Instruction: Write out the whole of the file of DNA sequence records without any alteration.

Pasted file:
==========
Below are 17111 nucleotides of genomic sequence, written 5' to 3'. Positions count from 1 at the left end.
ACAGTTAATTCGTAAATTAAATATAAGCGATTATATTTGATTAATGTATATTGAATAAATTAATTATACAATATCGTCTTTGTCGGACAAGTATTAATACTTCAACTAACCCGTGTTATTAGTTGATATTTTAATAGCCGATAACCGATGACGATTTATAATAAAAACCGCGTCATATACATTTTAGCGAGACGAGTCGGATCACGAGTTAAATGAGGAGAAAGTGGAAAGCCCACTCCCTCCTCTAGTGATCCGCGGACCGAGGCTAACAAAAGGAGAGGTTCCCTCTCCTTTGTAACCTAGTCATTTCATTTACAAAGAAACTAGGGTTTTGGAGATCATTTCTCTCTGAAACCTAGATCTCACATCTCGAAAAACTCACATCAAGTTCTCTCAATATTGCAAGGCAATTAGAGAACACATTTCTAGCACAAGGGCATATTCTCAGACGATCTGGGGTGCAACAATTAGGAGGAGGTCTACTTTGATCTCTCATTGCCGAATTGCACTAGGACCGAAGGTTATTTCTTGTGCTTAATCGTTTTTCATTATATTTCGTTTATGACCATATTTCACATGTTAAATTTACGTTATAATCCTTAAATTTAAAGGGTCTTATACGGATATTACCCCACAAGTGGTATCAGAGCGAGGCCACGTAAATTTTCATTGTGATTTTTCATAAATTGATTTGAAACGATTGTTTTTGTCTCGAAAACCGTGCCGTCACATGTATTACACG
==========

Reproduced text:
Below are 17111 nucleotides of genomic sequence, written 5' to 3'. Positions count from 1 at the left end.
ACAGTTAATTCGTAAATTAAATATAAGCGATTATATTTGATTAATGTATATTGAATAAATTAATTATACAATATCGTCTTTGTCGGACAAGTATTAATACTTCAACTAACCCGTGTTATTAGTTGATATTTTAATAGCCGATAACCGATGACGATTTATAATAAAAACCGCGTCATATACATTTTAGCGAGACGAGTCGGATCACGAGTTAAATGAGGAGAAAGTGGAAAGCCCACTCCCTCCTCTAGTGATCCGCGGACCGAGGCTAACAAAAGGAGAGGTTCCCTCTCCTTTGTAACCTAGTCATTTCATTTACAAAGAAACTAGGGTTTTGGAGATCATTTCTCTCTGAAACCTAGATCTCACATCTCGAAAAACTCACATCAAGTTCTCTCAATATTGCAAGGCAATTAGAGAACACATTTCTAGCACAAGGGCATATTCTCAGACGATCTGGGGTGCAACAATTAGGAGGAGGTCTACTTTGATCTCTCATTGCCGAATTGCACTAGGACCGAAGGTTATTTCTTGTGCTTAATCGTTTTTCATTATATTTCGTTTATGACCATATTTCACATGTTAAATTTACGTTATAATCCTTAAATTTAAAGGGTCTTATACGGATATTACCCCACAAGTGGTATCAGAGCGAGGCCACGTAAATTTTCATTGTGATTTTTCATAAATTGATTTGAAACGATTGTTTTTGTCTCGAAAACCGTGCCGTCACATGTATTACACG